In addition, from the output 166 information including the converter identification, the program identification, and a timestamp are posted to a disk at 170 within system controller 46. Subsequently, these postings are unloaded to billing computer 50, typically on the next business day. Billing computer 50 has editing capabilities via a line 172 with data base 156. Thus, if desired by the cable company, the billing computer can edit the data base so that no cable subscriber can exceed some limitation per month on cable pay per view events. Also, the system can provide in this manner for preventing any pay per view events from being purchased by a cable subscriber while permitting normal cable operation. This will be determined by the policy of the cable company, but the present system provides the flexibility to achieve all objectives of the cable company.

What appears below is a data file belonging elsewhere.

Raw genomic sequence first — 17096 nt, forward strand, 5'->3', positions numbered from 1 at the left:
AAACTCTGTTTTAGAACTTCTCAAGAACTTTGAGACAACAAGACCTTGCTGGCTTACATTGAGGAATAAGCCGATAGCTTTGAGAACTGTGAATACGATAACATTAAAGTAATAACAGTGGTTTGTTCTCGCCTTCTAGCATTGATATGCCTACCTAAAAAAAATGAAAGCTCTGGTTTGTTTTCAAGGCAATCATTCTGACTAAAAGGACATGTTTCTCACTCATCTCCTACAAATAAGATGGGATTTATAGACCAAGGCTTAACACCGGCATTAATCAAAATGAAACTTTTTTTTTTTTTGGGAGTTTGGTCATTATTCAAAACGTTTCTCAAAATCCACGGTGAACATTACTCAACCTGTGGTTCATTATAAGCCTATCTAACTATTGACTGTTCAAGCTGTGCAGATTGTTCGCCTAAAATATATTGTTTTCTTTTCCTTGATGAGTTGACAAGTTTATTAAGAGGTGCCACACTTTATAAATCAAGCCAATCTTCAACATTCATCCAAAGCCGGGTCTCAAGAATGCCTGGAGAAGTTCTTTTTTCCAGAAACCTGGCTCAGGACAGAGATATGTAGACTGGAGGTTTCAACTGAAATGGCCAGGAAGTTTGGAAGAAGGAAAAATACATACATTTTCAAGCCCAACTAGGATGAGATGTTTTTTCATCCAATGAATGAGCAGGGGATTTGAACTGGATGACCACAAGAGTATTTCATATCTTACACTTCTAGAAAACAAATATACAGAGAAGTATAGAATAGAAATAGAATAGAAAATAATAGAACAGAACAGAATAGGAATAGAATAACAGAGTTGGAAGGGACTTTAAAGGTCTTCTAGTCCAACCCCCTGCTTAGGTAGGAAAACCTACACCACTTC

FIG. 12 further illustrates the mapping process occurring in system controller 46. To map the telephone number of the subscriber into an authorization code, system controller 46 preferably uses a two level tree having a root and many leaves. In the preferred system, a root corresponds to one page of memory (which is 1024 words, each 16 bits) and each leaf also is one page of memory. The root uses table searching. Thus, in FIG. 12, Word 0 is used to search the root at 180. The root usually has between 10 and 50 entries, which corresponds to the fact that the first four digits of a seven digit telephone number used by the telephone company occur in selected groups. In other words, there is a limitation used by the telephone company so that although four digits are used, there are fewer than 10,000 numbers which are actually assigned, although 10,000 are theoretically possible. This root is sometimes referred to as the PHIN root, standing for "phone index." In the event that the searching at 180 does not locate the number which has been specified by Word 0, then an error is indicated as shown at 182. However, if the leaf is found at 180, then Word 1 is used to search the leaf at 184. The leaf has many parts, and Word 1 is used to arrive at a correct pointer stored in the leaf. This method is referred to as direct indexing by persons skilled in the art, and is a time efficient method. The pointers will lead to the correct information for the converter of the cable subscriber who telephoned his request. In the event that the direct indexing does not locate the pointer, then an error is indicated at 186. If the pointer is found, then Word 3 is used to check the password at 188. If the password matches, then authorization can be provided at 190. If, however, the password does not match, then an error will issue at 192.